Carl Stanford (priest)
Carl Stanford made his original appearance as the sinister head of the Silver Twilight Lodge from the first Call of Cthulhu campaign ever published – Shadows of Yog-Sothoth. But there is more to his tale than that. You see, when I was growing up, my friend, Bill Hamblin, always referred to me derisively as “Carl Stanford” in semi-formal terms. Of course, my actual first two names were Carl Sanford, and I preferred being called “Sandy”, but this didn’t matter to Bill, who took joy in the mispronunciation and mockery. All part and parcel of being 13 years old.
Anyway, Bill Hamblin wrote the scenario in which the Silver Twilight Lodge appears, and named the head of the lodge Carl Stanford to tease me, doubtless fully-expecting me to change the name. But I didn’t. So Carl Stanford, is in a sense, an avatar of me, Sandy Petersen. (Actually, Mr. Shiny is also an avatar of me, so I show up twice in the catalog of priests.) Anyway, the card art is based on an old photo of me from the 1980s (that’s why he has hair).
So what does Carl Stanford (aka Sandy) do? You have to have an Elder Sign before you can trigger him. As with some other priests, you don’t spend the Elder Sign – you just have to own one. But he gives you a whole spellbook. And that’s emphatically good.
What can I use a spellbook for?
The most obvious use is it’s 5 VPs. The next most-obvious is you can trade it in at the Silver Twilight Lodge (hey, that’s where Carl works!) to get both a monster & a chamber. You may be thinking, “Hey, Edward Hutchinson only gives you a monster, while the mighty Carl Stanford can get you a monster AND a chamber”. Well, to get the monster & chamber it takes some time, because you have to first own an elder sign (Hutchinson can get you that monster in the very first turn, should you wish it). Second, you have to use an action to spend the spellbook. So Carl Stanford’s ability, while more powerful than Hutchinson’s is also clumsier to use. And of course many elder signs require a spellbook to unlock, which might be the most effective use of this item.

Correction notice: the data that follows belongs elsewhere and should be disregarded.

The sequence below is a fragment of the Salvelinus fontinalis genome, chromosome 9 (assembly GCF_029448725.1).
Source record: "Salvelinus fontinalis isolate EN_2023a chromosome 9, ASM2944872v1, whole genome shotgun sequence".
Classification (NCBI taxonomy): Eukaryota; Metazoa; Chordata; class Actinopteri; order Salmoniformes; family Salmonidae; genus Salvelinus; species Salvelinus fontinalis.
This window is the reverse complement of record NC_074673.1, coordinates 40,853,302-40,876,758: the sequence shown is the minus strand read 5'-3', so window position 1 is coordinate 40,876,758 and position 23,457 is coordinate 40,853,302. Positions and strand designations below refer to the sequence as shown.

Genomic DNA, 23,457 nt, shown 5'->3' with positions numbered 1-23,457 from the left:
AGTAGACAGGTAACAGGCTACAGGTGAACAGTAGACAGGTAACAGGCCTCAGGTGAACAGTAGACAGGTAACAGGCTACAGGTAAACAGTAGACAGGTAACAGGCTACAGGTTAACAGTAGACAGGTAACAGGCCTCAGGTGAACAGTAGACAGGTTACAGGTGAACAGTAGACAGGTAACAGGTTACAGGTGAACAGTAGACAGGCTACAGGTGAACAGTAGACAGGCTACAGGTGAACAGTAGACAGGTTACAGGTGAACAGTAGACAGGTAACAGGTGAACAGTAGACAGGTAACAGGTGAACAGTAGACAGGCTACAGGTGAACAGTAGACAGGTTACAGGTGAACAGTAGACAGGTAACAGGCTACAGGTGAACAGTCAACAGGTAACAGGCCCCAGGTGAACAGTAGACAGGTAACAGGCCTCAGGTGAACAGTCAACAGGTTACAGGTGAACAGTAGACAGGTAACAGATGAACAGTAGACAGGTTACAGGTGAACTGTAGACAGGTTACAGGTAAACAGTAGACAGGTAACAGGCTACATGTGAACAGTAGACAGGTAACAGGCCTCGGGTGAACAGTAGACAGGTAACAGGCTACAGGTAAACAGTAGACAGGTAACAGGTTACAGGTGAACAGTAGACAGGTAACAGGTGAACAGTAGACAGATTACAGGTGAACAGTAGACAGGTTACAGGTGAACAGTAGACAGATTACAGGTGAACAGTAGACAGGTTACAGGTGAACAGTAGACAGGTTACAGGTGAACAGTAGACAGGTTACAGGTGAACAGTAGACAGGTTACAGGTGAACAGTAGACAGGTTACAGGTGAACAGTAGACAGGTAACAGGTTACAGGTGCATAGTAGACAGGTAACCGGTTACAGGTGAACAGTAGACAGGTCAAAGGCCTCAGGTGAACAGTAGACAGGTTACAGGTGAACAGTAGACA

The Minister (investigator)
The forces of good are definitely on the move. No mere traitor or semi-human being, the minister is solidly your enemy and a fearsome one. However, he does have a blind spot. First off, getting the minister means that an extra die is rolled for the raid. This is terrifying – you might be rolling as many as 4 dice. Even if it’s the first attack, it is still launched at 2 dice, which no one is ready for, early in the game. So he poses a real threat of wiping people out.
Because he’s a minister (the image shows a fiery protestant, which makes sense for Lovecraft Country), he is focused on the bible as the source of his power. This means he thinks that the elder signs are the source of your cult’s power. (Of course, the elder signs are simply trophies of your eventual victory.) So before the minister’s attack is resolved all the players have 1 minute to discuss if one of them will give up an Elder Sign to the minister, thus calling off the whole attack. Uniquely, the other players can offer resources to the person providing the sacrifice, thus “paying” for this action.